Two Unconventional Ways to Defeat the Post Race Blues

Susan Donnelly at Javelina 100

In 2015, I ran three 100-mile races on three consecutive weekends.

Javelina 100, Ozark 100, and Tunnel Hill 100.

It was so much fun! I’d never tried three in a row so it was a real high to challenge myself that big…and get it done.

But a few days after Tunnel Hill, I had a letdown. I'd gotten into this groove and was mentally, emotionally, and spiritually excited about running another the next weekend...except there wasn’t one. 

That groove - created by the structure of packing, travel, and recovery, and driven by the motivation of the goal - ended.

I felt deflated and a bit lost.

I knew I could have done more in a row if I’d set it up, and wished I had. Coming back to my “real life” routine was a letdown. 

Classic post race blues. 

Conventional advice about the blues is to sign up for another race - something, anything, quick! - treat yourself to pretty new shoes, run with a group for motivation, take some undefined amount of time off, tough it out, and even...don’t aim so high next time so your blues won’t be as bad (yes, honest!).

Unfortunately, most of these are coping strategies to muddle you through, once you’re in it.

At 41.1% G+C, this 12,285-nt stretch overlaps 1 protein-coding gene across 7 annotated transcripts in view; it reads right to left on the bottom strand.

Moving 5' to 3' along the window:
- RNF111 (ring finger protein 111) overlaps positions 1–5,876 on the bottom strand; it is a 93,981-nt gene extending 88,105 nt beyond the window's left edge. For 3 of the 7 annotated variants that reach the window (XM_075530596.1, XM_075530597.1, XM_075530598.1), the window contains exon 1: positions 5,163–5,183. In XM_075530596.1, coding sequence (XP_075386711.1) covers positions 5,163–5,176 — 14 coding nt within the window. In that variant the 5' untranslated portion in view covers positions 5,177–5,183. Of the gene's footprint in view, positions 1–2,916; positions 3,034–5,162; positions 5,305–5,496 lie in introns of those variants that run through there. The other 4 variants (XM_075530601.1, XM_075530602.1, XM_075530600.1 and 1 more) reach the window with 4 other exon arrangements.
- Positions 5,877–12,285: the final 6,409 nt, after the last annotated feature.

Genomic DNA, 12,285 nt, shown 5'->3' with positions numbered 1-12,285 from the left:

I’d rather help you prevent it.

So here are two prevention strategies - one to apply before the race, and one after.

BEFORE - Focus on the process of training for and running the race instead of the end product.

A lot of runners get post-race blues because they expect life to be better when they achieve the goal, they reached it but don’t feel they deserve it, or they didn’t even reach their goal. 

Goal, goal, goal. Notice the focus is all about the external, end result, and nothing about the inner work it took to get there.

If you flip that around to see all the strength, know-how, and self-confidence you’re building on the way to the goal - the process work - as the real reward, life is better regardless of the outcome.

The product - a finish - is just a one-time thing you accomplished with it all. The process work is there for you always, in other races and life circumstances. 

A finish doesn’t make you strong - the work and believing you put in to make it happen does.

AFTER - Have a plan.


Have a plan for what you’re going to do after the big race.

Part of what’s disturbing about the post race blues is the unexpectedness of it. Like getting the flu.

You worry it worse - Something’s wrong! I must get back to running ASAP or else I will...gain weight, get out of shape, lose my mojo forever! You can even get in a cycle where you beat yourself up for having the blues. None of which helps.

But it’s likely after a big race, so if you actually anticipate and plan for it, you’re set. 

It’s really simple.

First, decide ahead of the race what you want to prioritize and do after the race, like spend time with family, finish postponed household tasks, or practice another sport.

And decide how long you'll do it. A week? A month?

In my case, I did fine on the before, but suffered with the after part. Without a plan, I wasted a lot of time getting back.

Don't let the post-race blues get you down.

Use these strategies so you don’t have to worry about aiming as high as you want, every time.

Susan Donnelly’s signature

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